Preparing for Mediation

by Jacqui Brauman


Mediation is a great way to prevent conflict from escalating and it has a very high success rate; however, if you don’t prepare well for it, the process can be very different to what you’d expect. Before you head into a mediation, it’s important to prepare yourself well.

Preparing for mediation

Early stage vs late stage mediation

The first thing that you should know is that the experience will depend on how far along your dispute is when you get to mediation. The earlier you try and do mediation, the more likely you’ll be able to resolve your dispute and issues won’t escalate as much as they could in another six months down the track. Issues are potentially going to be more finite as well, rather than a whole lot of things being built up over time. You may feel some pressure and stress, but there’s no external pressure or stress that’s forcing you to settle for something you don’t want—so you’re within your rights to decline an offer during mediation. Early stage mediation without lawyers present is probably better than late stage mediation which is usually court ordered.

Late stage mediations have a lot of pressure and aren’t great experiences. They can be very stressful. You might be feeling like you have less control than if you did an earlier stage one, but the thing to bear in mind is that it’s actually all in your hands. The outcome of a mediation is all up to you. The problem with a late stage mediation is there are lots and lots of consequences to think about and weigh up versus early stage mediation. Hence, trying earlier is always better! At the late stage, final court ordered mediation, you have far fewer options. The parties are much more limited in their ability to negotiate, and they cannot go back to the drawing board if they don’t like what happens at mediation.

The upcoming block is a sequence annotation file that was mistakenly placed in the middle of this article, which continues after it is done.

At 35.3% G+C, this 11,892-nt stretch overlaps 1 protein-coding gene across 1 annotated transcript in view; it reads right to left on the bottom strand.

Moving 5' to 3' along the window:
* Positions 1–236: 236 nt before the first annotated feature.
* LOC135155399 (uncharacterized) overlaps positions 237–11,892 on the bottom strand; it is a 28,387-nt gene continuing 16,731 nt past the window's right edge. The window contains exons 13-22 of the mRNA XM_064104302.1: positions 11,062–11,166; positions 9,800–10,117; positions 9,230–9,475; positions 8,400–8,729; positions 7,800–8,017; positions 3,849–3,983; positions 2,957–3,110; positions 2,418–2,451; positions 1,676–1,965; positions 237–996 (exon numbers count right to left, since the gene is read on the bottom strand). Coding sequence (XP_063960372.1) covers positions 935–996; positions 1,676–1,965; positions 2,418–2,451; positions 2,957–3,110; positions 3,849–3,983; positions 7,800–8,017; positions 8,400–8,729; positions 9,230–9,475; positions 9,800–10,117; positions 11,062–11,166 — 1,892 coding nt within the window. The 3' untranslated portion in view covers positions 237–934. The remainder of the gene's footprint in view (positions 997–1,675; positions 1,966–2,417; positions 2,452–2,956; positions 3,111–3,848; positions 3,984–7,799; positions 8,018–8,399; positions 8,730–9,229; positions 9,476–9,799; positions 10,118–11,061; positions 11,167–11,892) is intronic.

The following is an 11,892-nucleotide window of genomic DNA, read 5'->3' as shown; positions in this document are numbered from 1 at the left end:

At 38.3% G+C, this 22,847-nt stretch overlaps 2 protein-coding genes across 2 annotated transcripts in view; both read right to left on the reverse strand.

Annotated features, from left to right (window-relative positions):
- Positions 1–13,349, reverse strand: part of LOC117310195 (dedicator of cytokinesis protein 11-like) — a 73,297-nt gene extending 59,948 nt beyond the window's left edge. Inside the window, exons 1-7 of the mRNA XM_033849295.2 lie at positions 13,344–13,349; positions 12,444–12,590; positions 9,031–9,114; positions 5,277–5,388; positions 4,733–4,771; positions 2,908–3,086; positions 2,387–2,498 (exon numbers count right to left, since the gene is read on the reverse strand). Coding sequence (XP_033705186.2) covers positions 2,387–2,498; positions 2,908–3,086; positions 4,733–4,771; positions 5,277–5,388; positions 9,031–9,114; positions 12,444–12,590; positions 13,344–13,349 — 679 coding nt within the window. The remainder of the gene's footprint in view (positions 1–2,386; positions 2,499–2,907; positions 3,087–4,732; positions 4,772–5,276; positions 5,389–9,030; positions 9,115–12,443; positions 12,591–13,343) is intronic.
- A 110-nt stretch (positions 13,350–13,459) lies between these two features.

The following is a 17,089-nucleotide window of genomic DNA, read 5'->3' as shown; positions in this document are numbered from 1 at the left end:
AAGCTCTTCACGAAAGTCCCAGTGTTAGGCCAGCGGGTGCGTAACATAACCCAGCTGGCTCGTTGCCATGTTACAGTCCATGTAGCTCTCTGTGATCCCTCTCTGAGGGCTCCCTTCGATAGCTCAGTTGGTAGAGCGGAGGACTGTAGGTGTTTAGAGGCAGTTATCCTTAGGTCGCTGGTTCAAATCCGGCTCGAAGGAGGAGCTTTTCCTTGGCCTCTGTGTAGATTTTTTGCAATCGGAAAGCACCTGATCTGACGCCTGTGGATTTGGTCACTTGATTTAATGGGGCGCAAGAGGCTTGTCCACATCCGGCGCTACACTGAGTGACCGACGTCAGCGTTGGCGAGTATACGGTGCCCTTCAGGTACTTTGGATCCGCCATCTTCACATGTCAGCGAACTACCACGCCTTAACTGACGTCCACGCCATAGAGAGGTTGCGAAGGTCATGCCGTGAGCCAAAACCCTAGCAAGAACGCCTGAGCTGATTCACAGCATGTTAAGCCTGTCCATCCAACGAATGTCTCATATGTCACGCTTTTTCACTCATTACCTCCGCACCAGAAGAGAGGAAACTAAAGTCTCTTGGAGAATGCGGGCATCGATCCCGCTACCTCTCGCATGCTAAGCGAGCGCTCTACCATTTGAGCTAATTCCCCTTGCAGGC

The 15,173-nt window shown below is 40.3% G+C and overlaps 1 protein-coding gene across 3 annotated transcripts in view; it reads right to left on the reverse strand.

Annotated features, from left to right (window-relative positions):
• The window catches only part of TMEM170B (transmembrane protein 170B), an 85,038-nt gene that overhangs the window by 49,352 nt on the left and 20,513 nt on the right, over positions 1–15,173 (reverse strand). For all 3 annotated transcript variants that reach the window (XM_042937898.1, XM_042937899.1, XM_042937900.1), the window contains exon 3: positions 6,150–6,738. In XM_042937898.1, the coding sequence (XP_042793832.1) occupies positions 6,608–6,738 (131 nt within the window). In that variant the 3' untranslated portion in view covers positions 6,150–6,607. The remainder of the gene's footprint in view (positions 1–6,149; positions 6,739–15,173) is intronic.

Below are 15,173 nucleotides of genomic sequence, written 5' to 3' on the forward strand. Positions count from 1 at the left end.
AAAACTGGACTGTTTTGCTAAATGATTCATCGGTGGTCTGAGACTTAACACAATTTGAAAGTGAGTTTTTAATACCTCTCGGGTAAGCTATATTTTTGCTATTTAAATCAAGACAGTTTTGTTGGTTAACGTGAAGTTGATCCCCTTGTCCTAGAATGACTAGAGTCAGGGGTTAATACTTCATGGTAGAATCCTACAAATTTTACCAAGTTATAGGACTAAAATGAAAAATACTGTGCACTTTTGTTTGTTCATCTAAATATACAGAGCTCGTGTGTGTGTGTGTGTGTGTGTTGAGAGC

If they do not reach an agreement during this phase, the case will go on to trial preparation—and that’s a whole new ballgame.


Know the process

What are some of the things to prepare? Taking out some of the uncertainty of the day can help you prepare.  Now, a lot of mediation follows a very structured process. You’re going to have, at the very beginning, at chance for both of you to say your piece, the mediator will ask some questions, and that’s at the very beginning. You will more than likely also get a chance to talk the mediator separately. But a lot of it will be you, the other party and the media that are working on options, and discussing various different solutions that might work for you.

A late stage mediation will probably end up being more like a shuttle style. Because by that point, it’s unlikely that the mediator will keep you in the same room; it’s more likely that they’ll bounce backwards and forwards between each other to bring offers and work on solutions.

Now, as I said, the outcome of the mediation is in your hands. The mediator is not a judge, the mediator is not there to give you solutions or options. It is up to you to come up with the options and what solutions fit the best.


Try and manage your stress level